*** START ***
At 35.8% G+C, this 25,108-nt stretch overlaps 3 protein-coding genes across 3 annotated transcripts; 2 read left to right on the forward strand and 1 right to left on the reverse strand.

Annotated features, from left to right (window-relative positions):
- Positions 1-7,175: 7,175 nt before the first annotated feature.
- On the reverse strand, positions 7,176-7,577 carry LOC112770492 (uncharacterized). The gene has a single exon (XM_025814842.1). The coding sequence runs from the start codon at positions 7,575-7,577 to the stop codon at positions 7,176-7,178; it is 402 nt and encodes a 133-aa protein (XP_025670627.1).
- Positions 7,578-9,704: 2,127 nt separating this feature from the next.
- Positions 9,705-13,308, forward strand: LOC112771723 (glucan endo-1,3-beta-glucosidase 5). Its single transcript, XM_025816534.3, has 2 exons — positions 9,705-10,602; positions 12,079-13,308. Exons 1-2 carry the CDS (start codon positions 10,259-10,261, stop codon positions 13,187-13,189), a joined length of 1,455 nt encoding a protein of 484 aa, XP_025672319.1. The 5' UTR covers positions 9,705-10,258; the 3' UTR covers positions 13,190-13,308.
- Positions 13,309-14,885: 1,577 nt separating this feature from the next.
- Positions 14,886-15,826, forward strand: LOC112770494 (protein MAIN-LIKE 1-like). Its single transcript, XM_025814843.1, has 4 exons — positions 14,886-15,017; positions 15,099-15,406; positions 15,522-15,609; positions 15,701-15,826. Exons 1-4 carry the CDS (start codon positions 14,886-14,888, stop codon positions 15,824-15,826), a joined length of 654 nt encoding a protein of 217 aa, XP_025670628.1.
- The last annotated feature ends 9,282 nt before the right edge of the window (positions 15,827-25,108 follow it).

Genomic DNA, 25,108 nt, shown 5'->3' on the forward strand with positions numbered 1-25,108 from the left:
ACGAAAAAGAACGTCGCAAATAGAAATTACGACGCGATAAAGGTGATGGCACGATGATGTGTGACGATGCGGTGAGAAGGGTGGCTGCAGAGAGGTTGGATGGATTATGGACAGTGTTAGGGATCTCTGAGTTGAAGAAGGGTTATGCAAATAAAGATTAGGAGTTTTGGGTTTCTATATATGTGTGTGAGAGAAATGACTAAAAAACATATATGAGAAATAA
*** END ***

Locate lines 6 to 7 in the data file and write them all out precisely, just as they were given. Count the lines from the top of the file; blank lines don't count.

- Positions 9,705-13,308, forward strand: LOC112771723 (glucan endo-1,3-beta-glucosidase 5). Its single transcript, XM_025816534.3, has 2 exons — positions 9,705-10,602; positions 12,079-13,308. Exons 1-2 carry the CDS (start codon positions 10,259-10,261, stop codon positions 13,187-13,189), a joined length of 1,455 nt encoding a protein of 484 aa, XP_025672319.1. The 5' UTR covers positions 9,705-10,258; the 3' UTR covers positions 13,190-13,308.
- Positions 13,309-14,885: 1,577 nt separating this feature from the next.